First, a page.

Navigating Vacation Rental Legalities

Vacation rentals are to the travel industry what Uber is to the transportation industry. With the explosive growth of vacation rentals (also more properly known as short term rentals, STR's) special interests like hotel lobbyists and others are beginning to take action to try and regulate them. Regulations can vary from area to area but in about 90% of the areas we work in we have noticed a very similar pattern.

Most vacation rental regulations happen at the city level via city zoning ordinances. Many cities either don't issue short term rental permits or make it nearly impossible to get one. On Oahu for instance, we estimate that of the 4303 or so properties on VRBO.com about 80% are not permitted. So how do they continue operating?

You might notice that police don't go around knocking on doors hunting for illegal vacation rentals (they usually have more important things to do), and while some cities have talked about deploying a task force to hunt them down we have seen little impact from such initiatives. In fact, after dealing for years with hundreds of properties only a handful of the units we have worked with have ever had big problems with the city and it always happens the same way - neighbor complaints. The way most cities enforce these ordinances is by reacting to complaints from neighbors. The city may say that they are going to impose heavy fines, however I can't recall a single time one of our owners was fined by the city. What the cities we have worked in have done after a neighbor complains is issue a cease and desist letter to the owner, fines are only imposed if you continue after being told to stop.

Another factor to consider is an HOA. HOA's can act independently from a city. They work in the same way as the city government in that some have laws against vacation rentals. However, most of the time they act like the city and only enforce the law if a neighbor complains. The one difference we have found is that an HOA is much more likely to impose fines (though these normally are much smaller fines than those imposed by city governments).

So how do you navigate this? Please note that this is not legal advice. This is merely our observation of how we see owners in our industry behaving.

1) Know your neighbors: Most owners know the situation with their neighbors. If three people on your street are doing a vacation rental, or you don't think your neighbors would care or your property is very private so neighbors are not a factor, you are probably fine as enforcement is nearly entirely based on neighbor reaction.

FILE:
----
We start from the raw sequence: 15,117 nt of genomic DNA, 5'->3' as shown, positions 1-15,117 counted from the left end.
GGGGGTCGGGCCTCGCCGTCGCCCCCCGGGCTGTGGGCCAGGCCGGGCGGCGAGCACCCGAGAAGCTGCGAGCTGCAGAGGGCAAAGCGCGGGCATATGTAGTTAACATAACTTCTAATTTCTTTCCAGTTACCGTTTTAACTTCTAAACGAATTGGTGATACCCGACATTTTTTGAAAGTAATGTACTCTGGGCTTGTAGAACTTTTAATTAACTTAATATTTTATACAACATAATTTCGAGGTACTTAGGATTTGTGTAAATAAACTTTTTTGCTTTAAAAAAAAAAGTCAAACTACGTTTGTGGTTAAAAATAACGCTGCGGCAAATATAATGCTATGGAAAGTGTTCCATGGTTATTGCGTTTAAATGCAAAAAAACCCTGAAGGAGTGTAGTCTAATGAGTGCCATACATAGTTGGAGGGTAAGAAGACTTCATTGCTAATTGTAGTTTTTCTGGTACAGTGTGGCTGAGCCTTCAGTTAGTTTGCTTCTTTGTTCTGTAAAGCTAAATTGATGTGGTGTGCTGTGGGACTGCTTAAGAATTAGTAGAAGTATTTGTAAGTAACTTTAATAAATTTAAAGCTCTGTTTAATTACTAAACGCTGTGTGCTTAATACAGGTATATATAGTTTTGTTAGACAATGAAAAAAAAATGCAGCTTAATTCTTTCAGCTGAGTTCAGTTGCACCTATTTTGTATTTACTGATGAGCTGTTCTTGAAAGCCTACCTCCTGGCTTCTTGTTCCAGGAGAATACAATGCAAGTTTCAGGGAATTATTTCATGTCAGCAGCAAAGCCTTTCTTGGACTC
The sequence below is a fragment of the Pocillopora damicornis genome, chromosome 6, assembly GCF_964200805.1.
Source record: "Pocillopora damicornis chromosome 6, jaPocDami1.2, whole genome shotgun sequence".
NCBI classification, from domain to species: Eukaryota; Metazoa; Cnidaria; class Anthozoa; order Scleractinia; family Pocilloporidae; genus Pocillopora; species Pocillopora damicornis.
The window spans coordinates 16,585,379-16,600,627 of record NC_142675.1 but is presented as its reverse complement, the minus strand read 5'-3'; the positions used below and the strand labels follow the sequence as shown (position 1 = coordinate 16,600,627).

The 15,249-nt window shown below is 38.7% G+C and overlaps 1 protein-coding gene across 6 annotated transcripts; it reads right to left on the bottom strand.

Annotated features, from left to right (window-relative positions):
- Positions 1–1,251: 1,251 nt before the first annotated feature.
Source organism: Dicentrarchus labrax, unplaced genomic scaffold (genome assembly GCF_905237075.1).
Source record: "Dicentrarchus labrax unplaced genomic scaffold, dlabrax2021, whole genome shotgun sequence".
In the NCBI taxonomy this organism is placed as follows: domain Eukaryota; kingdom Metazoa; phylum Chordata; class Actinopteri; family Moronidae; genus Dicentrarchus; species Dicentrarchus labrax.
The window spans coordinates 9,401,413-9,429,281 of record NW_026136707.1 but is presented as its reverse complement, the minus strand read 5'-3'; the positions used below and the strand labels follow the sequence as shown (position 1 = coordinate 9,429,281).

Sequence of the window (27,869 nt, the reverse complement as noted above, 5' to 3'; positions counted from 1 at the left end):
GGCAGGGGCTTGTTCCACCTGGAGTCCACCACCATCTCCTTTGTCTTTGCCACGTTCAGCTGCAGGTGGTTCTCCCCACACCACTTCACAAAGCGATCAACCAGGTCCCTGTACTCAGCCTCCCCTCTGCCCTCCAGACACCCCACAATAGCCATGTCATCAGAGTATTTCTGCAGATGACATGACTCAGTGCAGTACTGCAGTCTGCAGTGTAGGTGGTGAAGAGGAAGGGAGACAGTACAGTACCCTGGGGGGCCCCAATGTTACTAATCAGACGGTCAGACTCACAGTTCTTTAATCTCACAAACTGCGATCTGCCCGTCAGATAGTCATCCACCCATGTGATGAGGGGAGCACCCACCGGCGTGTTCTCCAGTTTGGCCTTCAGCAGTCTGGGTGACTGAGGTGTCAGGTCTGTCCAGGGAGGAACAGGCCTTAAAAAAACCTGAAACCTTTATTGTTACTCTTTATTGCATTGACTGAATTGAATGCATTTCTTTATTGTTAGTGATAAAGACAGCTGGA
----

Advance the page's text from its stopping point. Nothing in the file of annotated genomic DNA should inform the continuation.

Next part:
2) Know the regulations: The other thing they do is speak with a real estate attorney about the current laws at the city, state and HOA level. Some states (like Arizona) have made laws at the state level that stop city governments from creating a ban, which essentially makes vacation rentals totally legal unless an HOA creates a ban. 3) Know how/where other people are doing short term rentals: Even if there is some kind of restriction on vacation rentals learn about how many vacation rentals are near yours and how long they have been around. While we have found that it is common for cities to have restrictions on vacation rentals, we have found that it is usually pretty rare and completely neighbor driven when they actually do get into any trouble from the city or HOA. 4) Find creative ways to comply: A common way that people remain compliant with a city that has a minimum rental period of 30 days is to only take one rental every 30 days. What an owner does is they book the property for 30 days but then only require the guest to pay for the dates of actual occupancy. Or they have them pay for the "entire 30 days" then refund back the dates they did not stay after they leave "early". As long as there is a signed contract showing that only one party is occupying the unit during a 30 day period, this will comply with most ordinances we have seen. While this results in you normally only booking 7-14 nights a month instead of 15-20 nights a month, it does make you compliant.

If you are interested in a great discussion about this topic as it relates to the market in Hawaii below is a great video interview that is very insightful.

Disclaimer: This document/blog states the opinion of the author only and should not be considered as legal advice in any way. For any legal advice or matters regarding your vacation rental please contact your attorney. All information above should be reviewed with your legal counsel prior to proceeding with any decisions that might be made in relation to it.